King George VI of the United Kingdom, King Haakon VII of Norway, King Olaf V of Norway, Maud of Norway, Princess Alexandra of Denmark, Princess Maud, Princess Maud of Wales, Queen Alexandra of the United Kingdom, Sandringham Estate
Queen Maud never lost her love of Britain, but she quickly adapted to her new country and duties as a queen consort. Maud played a strong and dominant role within the court and family, but a discreet role in public. During her first years in Norway, she and her spouse were photographed in Norwegian folk costumes, and enjoying winter sports such as skiing, to give them a Norwegian appearance in the eyes of the public.
She disliked representation but performed her role as a queen with great care, and used clothes and jewellery to make a regal impression. She supported charitable causes, particularly those associated with children and animals, and gave encouragement to musicians and artists. Among her projects was Dronningens Hjelpekomité (the Queen’s Relief Committee) during World War I.
She supported the feminist Katti Anker Møller’s home for unwed mothers (1906), which was regarded as radical, designed furniture for the benefit of the Barnets utstilling (Children’s Exhibition) in 1921, and sold photographs for charitable purposes. An avid horseback rider, Maud insisted that the stables of the royal palace in Oslo be upgraded. Queen Maud supervised much of this project herself and was greatly inspired by the Royal Mews in London when the stables were expanded.
Maud continued to regard Great Britain as her true home even after her arrival in Norway, and visited Great Britain every year. She mostly stayed at her Appleton House, Sandringham, during her visits. She did, however, also appreciate some aspects of Norway, such as the winter sports, and she supported bringing up her son as a Norwegian.
She learned to ski and arranged for an English gardens at Kongsseteren, the royal lodge overlooking Oslo, and the summer residence at Bygdøy. She is described as reserved as a public person but energetic and with a taste for practical jokes as a private person. Her influence over her spouse and politics is not much examined, but she is described as a forceful and dominant person within the royal court, though her public role was less visible.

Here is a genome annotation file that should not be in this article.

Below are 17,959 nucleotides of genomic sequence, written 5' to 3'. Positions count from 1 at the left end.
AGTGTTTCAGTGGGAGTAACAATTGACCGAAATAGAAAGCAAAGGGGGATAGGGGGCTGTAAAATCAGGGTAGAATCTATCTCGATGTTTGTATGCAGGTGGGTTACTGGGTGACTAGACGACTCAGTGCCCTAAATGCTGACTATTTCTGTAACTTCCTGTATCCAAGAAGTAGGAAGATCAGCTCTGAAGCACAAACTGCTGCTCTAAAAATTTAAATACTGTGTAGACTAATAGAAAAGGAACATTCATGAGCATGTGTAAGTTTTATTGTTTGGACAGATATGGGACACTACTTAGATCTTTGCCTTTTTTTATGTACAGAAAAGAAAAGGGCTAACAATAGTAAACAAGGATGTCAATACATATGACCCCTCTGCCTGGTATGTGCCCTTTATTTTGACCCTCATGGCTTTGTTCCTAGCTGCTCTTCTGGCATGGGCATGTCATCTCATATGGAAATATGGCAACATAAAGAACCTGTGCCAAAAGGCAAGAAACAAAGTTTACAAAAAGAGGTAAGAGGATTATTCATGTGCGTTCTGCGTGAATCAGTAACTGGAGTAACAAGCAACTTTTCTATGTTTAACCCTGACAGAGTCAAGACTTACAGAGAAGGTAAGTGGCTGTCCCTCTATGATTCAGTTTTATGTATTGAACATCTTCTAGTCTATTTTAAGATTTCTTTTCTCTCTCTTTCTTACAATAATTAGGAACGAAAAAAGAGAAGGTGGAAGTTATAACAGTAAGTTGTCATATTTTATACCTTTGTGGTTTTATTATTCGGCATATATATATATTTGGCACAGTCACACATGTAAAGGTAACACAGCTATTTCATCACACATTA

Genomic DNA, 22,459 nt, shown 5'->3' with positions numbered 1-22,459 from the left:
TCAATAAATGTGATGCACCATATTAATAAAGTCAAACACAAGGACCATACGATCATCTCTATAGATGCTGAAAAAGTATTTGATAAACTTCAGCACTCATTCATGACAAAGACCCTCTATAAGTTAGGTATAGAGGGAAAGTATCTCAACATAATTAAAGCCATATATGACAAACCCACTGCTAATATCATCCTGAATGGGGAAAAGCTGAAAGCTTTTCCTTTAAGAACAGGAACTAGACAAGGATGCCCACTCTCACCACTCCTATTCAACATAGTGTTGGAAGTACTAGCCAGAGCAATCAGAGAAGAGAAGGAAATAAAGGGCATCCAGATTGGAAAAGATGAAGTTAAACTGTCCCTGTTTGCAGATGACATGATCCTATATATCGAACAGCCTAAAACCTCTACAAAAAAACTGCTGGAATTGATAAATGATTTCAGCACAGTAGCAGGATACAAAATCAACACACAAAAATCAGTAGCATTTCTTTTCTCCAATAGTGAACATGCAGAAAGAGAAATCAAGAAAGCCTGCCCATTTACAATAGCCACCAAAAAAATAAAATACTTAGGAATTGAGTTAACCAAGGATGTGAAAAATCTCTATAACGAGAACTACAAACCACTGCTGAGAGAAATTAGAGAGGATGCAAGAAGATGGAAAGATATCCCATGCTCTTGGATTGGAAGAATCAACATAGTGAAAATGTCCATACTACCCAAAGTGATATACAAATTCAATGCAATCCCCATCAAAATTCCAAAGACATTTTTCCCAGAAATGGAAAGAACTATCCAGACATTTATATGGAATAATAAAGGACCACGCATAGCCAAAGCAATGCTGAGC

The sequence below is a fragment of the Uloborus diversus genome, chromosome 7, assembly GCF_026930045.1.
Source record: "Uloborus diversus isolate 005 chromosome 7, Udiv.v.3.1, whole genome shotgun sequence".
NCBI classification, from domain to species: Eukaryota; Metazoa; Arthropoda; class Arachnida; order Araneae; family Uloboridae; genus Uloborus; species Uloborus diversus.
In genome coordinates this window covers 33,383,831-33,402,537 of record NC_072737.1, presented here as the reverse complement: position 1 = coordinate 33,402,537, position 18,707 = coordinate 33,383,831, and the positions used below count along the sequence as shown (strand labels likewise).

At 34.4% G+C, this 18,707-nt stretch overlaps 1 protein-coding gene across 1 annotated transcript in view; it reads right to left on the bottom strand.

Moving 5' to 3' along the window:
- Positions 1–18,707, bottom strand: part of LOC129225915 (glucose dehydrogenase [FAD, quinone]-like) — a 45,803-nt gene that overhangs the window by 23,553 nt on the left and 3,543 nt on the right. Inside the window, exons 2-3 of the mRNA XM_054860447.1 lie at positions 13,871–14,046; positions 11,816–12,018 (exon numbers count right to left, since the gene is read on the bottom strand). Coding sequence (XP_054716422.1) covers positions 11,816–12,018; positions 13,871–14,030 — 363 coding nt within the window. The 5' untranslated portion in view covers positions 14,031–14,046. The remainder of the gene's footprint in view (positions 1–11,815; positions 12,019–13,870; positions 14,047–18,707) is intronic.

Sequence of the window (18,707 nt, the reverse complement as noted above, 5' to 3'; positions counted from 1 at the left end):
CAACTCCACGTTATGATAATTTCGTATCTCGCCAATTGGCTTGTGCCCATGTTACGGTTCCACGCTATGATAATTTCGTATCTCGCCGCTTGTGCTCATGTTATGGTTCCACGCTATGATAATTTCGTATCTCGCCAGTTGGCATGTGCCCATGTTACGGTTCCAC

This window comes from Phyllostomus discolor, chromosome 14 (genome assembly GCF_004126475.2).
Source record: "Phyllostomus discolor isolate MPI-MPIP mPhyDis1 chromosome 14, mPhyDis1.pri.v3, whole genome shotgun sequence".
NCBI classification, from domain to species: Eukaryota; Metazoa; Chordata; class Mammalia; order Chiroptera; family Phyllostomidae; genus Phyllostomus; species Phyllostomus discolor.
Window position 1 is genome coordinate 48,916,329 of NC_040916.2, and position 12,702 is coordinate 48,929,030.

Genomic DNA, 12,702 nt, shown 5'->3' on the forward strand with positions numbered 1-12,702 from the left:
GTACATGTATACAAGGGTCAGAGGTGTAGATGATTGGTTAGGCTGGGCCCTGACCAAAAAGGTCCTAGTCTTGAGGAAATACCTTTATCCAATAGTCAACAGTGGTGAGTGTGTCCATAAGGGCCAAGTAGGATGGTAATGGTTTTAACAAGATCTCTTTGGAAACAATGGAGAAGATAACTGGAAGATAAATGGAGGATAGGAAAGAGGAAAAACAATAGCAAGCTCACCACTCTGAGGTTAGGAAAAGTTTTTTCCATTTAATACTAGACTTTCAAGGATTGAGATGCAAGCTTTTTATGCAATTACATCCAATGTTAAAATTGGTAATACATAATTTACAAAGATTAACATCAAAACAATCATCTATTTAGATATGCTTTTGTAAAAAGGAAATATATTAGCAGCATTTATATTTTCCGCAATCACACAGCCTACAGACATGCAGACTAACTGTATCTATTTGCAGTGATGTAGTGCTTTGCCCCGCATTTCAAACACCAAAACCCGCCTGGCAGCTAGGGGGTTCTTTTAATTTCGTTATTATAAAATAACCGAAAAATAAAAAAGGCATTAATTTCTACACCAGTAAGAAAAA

Queen Maud’s last public appearance in Britain was at the coronation of King George VI and Queen Elizabeth in May 1937 at Westminster Abbey. She sat in the royal pew at Westminster Abbey next to her sister-in-law Queen Mary and her niece Mary, Princess Royal, as part of the official royal party.
Maud also acquired a reputation for dressing with fashionable chic. An exhibition of numerous items from her elegant wardrobe was held at the Victoria and Albert Museum in 2005 and published in the catalogue Style and Splendour: Queen Maud of Norway’s Wardrobe 1896–1938.
Maud came to England for a visit in October 1938. Initially she stayed at Sandringham, but then moved into a hotel in London’s West End. She became ill and was taken to a nursing home, where an abdominal operation was performed on 16 November 1938. King Haakon immediately travelled from Norway to her bedside.
Although she survived the surgery, Maud died unexpectedly of heart failure on November 20, 1938, six days before her 69th birthday (and on the 13th anniversary of her mother’s death). Norwegian newspapers were allowed to break the law forbidding publication on Sundays in order to notify the Norwegian public of her death. King Haakon returned Appleton House to the British Royal Family.
Her body was returned to Norway on board HMS Royal Oak, the flagship of the Second Battle Squadron of the Royal Navy’s Home Fleet. Her body was moved to a small church in Oslo before the burial. Queen Maud was buried in the royal mausoleum at Akershus Castle in Oslo. At her death, Queen Maud was the last surviving child of King Edward VII and Queen Alexandra.